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$3 million budget package approved

(6/5) The Emmitsburg Board of Commissioners approved a $3,145,069 budget package for 2013 at their June 4 meeting, culminating their struggle to make ends meet without necessitating a local tax increase.

Specifically, the package consisted of  $1,591, 938 for the general fund budget, $210,000 for the capital improvements (CIP) budget, $545,800 for the water enterprise fund budget, and $797,336 for the sewer enterprise fund budget.

The commissioners previously adopted the 2013 real estate tax rate at their May 21 meeting, electing to maintain the current rate of  0.36 cents per $100 worth of real estate.

The board and town staff came into the budgetary process knowing that the municipality faced a reduction in property tax revenue in 2013 due to the reduced value of real estate within the community as the result of a recent reassessment.

The state recommended that the town adopt a tax rate of 0.4265 cents per $100 of assessed real estate value to maintain the existing level of revenue generated by property tax collection.

However, in the end, the board elected to avert a tax rate increase and instead voted to implement administrative cuts to address the money shortage.

Administrative budget cuts included line items affecting a variety of activities ranging from routine vehicle maintenance to attending conferences and training.

No direct cuts to any services to the public or staff cuts were approved or implemented in the budget adoption process.

Town staff also found an additional $29,000 at the "eleventh hour" which was dispersed at the June 4 meeting in such a manner that allowed some of the previously approved cuts to be negated.

The $29,000 gained for budget use was the result of a miscalculation of pension costs.  Approximately $10,000 of this was redistributed to the water and sewer enterprise funds, and the remainder to replace previously proposed cuts to park and recreation funds, Town Square improvement funding, travel expenses for training, and conference expenses applicable to promoting the town.

The board also voted at their meeting to divert $2,000 of the $29,000 towards athletic fields and town garden improvements.

Breakdown of general fund expenditures as anticipated for 2013 include:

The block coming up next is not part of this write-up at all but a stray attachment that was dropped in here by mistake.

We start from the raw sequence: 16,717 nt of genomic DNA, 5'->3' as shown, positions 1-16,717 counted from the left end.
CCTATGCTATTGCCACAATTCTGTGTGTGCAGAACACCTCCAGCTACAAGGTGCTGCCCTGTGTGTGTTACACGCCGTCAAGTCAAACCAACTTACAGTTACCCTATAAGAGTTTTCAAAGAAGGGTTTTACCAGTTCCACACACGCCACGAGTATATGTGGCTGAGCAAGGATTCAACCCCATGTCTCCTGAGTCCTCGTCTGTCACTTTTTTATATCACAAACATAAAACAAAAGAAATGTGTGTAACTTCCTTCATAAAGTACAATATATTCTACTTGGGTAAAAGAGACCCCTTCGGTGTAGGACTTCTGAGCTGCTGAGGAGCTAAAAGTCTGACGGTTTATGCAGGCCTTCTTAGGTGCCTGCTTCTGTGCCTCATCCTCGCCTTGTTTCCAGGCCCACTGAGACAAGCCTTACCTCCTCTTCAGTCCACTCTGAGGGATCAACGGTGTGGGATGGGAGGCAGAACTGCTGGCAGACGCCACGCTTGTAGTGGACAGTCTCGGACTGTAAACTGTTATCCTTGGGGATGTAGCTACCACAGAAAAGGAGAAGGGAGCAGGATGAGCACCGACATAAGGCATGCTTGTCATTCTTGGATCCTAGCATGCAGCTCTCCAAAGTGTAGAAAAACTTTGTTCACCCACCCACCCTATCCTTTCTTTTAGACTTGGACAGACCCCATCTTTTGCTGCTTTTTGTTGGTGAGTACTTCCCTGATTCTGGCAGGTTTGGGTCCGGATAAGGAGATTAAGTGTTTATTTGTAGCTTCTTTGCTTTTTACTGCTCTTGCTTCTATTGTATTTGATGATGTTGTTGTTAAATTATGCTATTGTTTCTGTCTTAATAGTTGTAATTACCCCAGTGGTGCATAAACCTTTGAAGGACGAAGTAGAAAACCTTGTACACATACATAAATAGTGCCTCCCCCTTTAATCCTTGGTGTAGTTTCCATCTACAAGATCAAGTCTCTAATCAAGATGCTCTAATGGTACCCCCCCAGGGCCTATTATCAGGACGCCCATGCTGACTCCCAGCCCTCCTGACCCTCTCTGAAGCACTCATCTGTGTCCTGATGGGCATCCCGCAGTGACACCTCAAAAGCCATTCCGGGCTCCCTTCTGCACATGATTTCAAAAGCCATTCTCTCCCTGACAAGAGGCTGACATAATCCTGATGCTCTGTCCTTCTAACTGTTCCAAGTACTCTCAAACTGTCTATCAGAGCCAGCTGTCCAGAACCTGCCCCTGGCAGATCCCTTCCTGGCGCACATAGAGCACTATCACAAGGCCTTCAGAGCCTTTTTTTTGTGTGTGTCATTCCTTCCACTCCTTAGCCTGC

• $101,413 for legislative and executive expenses (up slightly from $99,653 allocated last year);

  • $150,127 for planning and zoning (a slight increase over $146,511 allocated last year);

  • $124,765 for financial administration (a decrease over the $146,511 allocated last year);

  • $127,276 for buildings (a slight increase over last year’s $123,097);

  • $242,548 for public safety, police (a decrease over the amount of $298,878 for 2012);

  • $6,000 for fire and rescue (unchanged);

  • $6,899 for other public safety uses (down from $11,483 allocated in 2012);

  • $294,224 for streets (up from $269,196 in 2012);

  • $171,096 for refuse (up slightly from the $169,888 allocated last year);

  • $172,393 for parks and recreation (down from last year’s allocated amount of $178,524);

  • $47,197 for debt services (slightly down from last year’s $48,727; and

  • $148,000 for interfund transfers (up from $58,642).

Interfund transfers represents money being transferred from general fund to the CIP for CIP projects.

The CIP budget of $210,000 entails proposed 2013 projects involving street paving and resurfacing, storm water system mapping, pool improvements, and vehicle and equipment replacement and repairs, as well as an $11,000 contribution to the county toward the county-wide communications system.

The water enterprise fund was increased by about $9,000 over 2012, while the sewer enterprise fund jumped approximately $37,000.

Subsequent to the meeting, Board President Christopher V. Stagier said, "Government spending has a tendency to grow and fill any vacuum."

"After requesting a budget proposal from the mayor and staff based on the higher tax rate recommended by the state, the board was able to trim the excess, avoid the tax rate increase, and still expand our allocations toward infrastructure improvement," he stated.

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